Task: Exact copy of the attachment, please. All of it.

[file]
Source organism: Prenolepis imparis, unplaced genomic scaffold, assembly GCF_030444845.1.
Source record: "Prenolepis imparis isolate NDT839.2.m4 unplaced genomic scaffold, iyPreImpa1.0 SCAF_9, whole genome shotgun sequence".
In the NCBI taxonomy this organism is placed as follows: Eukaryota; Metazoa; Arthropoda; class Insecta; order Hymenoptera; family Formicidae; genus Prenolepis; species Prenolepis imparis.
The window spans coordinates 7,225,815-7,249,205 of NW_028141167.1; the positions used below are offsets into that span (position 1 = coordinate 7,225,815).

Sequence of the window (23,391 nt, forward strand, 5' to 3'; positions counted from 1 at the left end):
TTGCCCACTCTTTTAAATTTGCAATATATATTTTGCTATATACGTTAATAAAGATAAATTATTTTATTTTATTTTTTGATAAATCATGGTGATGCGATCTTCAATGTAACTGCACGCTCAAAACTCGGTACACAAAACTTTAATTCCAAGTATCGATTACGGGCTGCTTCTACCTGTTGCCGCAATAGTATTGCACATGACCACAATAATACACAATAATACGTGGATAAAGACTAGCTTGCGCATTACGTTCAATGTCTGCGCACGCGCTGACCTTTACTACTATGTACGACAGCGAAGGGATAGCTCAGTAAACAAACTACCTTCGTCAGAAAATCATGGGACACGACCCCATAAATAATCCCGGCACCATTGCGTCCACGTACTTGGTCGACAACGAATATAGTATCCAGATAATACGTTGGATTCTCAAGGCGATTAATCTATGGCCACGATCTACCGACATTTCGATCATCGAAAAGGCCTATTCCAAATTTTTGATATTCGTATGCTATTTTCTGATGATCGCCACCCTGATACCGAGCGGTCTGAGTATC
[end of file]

Source organism: Prenolepis imparis, unplaced genomic scaffold, assembly GCF_030444845.1.
Source record: "Prenolepis imparis isolate NDT839.2.m4 unplaced genomic scaffold, iyPreImpa1.0 SCAF_9, whole genome shotgun sequence".
In the NCBI taxonomy this organism is placed as follows: Eukaryota; Metazoa; Arthropoda; class Insecta; order Hymenoptera; family Formicidae; genus Prenolepis; species Prenolepis imparis.
The window spans coordinates 7,225,815-7,249,205 of NW_028141167.1; the positions used below are offsets into that span (position 1 = coordinate 7,225,815).

Sequence of the window (23,391 nt, forward strand, 5' to 3'; positions counted from 1 at the left end):
TTGCCCACTCTTTTAAATTTGCAATATATATTTTGCTATATACGTTAATAAAGATAAATTATTTTATTTTATTTTTTGATAAATCATGGTGATGCGATCTTCAATGTAACTGCACGCTCAAAACTCGGTACACAAAACTTTAATTCCAAGTATCGATTACGGGCTGCTTCTACCTGTTGCCGCAATAGTATTGCACATGACCACAATAATACACAATAATACGTGGATAAAGACTAGCTTGCGCATTACGTTCAATGTCTGCGCACGCGCTGACCTTTACTACTATGTACGACAGCGAAGGGATAGCTCAGTAAACAAACTACCTTCGTCAGAAAATCATGGGACACGACCCCATAAATAATCCCGGCACCATTGCGTCCACGTACTTGGTCGACAACGAATATAGTATCCAGATAATACGTTGGATTCTCAAGGCGATTAATCTATGGCCACGATCTACCGACATTTCGATCATCGAAAAGGCCTATTCCAAATTTTTGATATTCGTATGCTATTTTCTGATGATCGCCACCCTGATACCGAGCGGTCTGAGTATC